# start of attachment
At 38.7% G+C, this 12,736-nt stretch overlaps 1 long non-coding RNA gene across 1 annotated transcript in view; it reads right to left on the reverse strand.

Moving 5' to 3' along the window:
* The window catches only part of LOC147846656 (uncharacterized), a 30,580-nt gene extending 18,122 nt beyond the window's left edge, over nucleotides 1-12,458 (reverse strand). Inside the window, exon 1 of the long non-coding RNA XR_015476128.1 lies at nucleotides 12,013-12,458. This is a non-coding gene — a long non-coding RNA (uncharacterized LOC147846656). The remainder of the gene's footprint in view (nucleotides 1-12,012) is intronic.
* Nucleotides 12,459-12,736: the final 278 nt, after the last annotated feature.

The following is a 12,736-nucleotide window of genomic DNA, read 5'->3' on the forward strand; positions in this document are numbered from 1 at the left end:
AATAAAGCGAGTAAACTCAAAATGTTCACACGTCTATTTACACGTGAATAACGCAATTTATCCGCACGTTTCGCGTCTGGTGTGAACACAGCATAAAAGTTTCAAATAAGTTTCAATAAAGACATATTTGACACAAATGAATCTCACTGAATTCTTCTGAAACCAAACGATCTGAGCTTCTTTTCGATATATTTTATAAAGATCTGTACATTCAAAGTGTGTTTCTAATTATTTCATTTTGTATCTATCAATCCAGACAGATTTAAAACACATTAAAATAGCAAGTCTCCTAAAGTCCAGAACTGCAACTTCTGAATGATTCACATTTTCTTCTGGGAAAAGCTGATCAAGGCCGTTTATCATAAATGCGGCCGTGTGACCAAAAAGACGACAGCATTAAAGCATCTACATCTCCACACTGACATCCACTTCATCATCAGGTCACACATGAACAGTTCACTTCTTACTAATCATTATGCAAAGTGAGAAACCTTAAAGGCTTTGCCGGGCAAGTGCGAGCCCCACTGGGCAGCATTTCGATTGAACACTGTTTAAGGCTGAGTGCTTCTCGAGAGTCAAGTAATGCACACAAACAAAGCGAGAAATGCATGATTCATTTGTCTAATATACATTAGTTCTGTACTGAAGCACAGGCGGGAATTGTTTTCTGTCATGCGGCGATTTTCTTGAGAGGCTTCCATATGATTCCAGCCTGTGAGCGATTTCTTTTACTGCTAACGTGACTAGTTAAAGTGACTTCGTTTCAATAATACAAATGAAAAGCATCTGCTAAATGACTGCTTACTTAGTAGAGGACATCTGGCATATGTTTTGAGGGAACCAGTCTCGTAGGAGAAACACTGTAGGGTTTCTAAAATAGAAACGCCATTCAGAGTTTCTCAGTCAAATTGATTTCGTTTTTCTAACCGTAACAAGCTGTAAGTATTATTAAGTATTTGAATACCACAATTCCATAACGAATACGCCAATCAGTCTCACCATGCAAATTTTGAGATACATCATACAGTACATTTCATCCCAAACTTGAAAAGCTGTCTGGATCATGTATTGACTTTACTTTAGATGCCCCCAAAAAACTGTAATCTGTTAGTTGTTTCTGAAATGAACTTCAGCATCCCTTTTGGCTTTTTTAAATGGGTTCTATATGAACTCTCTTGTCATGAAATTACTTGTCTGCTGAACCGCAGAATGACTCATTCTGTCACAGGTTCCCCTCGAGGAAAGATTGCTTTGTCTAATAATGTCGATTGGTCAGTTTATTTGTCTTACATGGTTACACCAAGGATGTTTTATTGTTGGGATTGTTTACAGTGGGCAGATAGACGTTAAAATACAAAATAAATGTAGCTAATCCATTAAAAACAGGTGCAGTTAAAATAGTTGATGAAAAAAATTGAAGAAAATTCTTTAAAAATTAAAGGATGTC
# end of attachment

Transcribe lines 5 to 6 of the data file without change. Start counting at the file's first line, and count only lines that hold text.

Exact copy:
The following is a 12,736-nucleotide window of genomic DNA, read 5'->3' on the forward strand; positions in this document are numbered from 1 at the left end:
AATAAAGCGAGTAAACTCAAAATGTTCACACGTCTATTTACACGTGAATAACGCAATTTATCCGCACGTTTCGCGTCTGGTGTGAACACAGCATAAAAGTTTCAAATAAGTTTCAATAAAGACATATTTGACACAAATGAATCTCACTGAATTCTTCTGAAACCAAACGATCTGAGCTTCTTTTCGATATATTTTATAAAGATCTGTACATTCAAAGTGTGTTTCTAATTATTTCATTTTGTATCTATCAATCCAGACAGATTTAAAACACATTAAAATAGCAAGTCTCCTAAAGTCCAGAACTGCAACTTCTGAATGATTCACATTTTCTTCTGGGAAAAGCTGATCAAGGCCGTTTATCATAAATGCGGCCGTGTGACCAAAAAGACGACAGCATTAAAGCATCTACATCTCCACACTGACATCCACTTCATCATCAGGTCACACATGAACAGTTCACTTCTTACTAATCATTATGCAAAGTGAGAAACCTTAAAGGCTTTGCCGGGCAAGTGCGAGCCCCACTGGGCAGCATTTCGATTGAACACTGTTTAAGGCTGAGTGCTTCTCGAGAGTCAAGTAATGCACACAAACAAAGCGAGAAATGCATGATTCATTTGTCTAATATACATTAGTTCTGTACTGAAGCACAGGCGGGAATTGTTTTCTGTCATGCGGCGATTTTCTTGAGAGGCTTCCATATGATTCCAGCCTGTGAGCGATTTCTTTTACTGCTAACGTGACTAGTTAAAGTGACTTCGTTTCAATAATACAAATGAAAAGCATCTGCTAAATGACTGCTTACTTAGTAGAGGACATCTGGCATATGTTTTGAGGGAACCAGTCTCGTAGGAGAAACACTGTAGGGTTTCTAAAATAGAAACGCCATTCAGAGTTTCTCAGTCAAATTGATTTCGTTTTTCTAACCGTAACAAGCTGTAAGTATTATTAAGTATTTGAATACCACAATTCCATAACGAATACGCCAATCAGTCTCACCATGCAAATTTTGAGATACATCATACAGTACATTTCATCCCAAACTTGAAAAGCTGTCTGGATCATGTATTGACTTTACTTTAGATGCCCCCAAAAAACTGTAATCTGTTAGTTGTTTCTGAAATGAACTTCAGCATCCCTTTTGGCTTTTTTAAATGGGTTCTATATGAACTCTCTTGTCATGAAATTACTTGTCTGCTGAACCGCAGAATGACTCATTCTGTCACAGGTTCCCCTCGAGGAAAGATTGCTTTGTCTAATAATGTCGATTGGTCAGTTTATTTGTCTTACATGGTTACACCAAGGATGTTTTATTGTTGGGATTGTTTACAGTGGGCAGATAGACGTTAAAATACAAAATAAATGTAGCTAATCCATTAAAAACAGGTGCAGTTAAAATAGTTGATGAAAAAAATTGAAGAAAATTCTTTAAAAATTAAAGGATGTC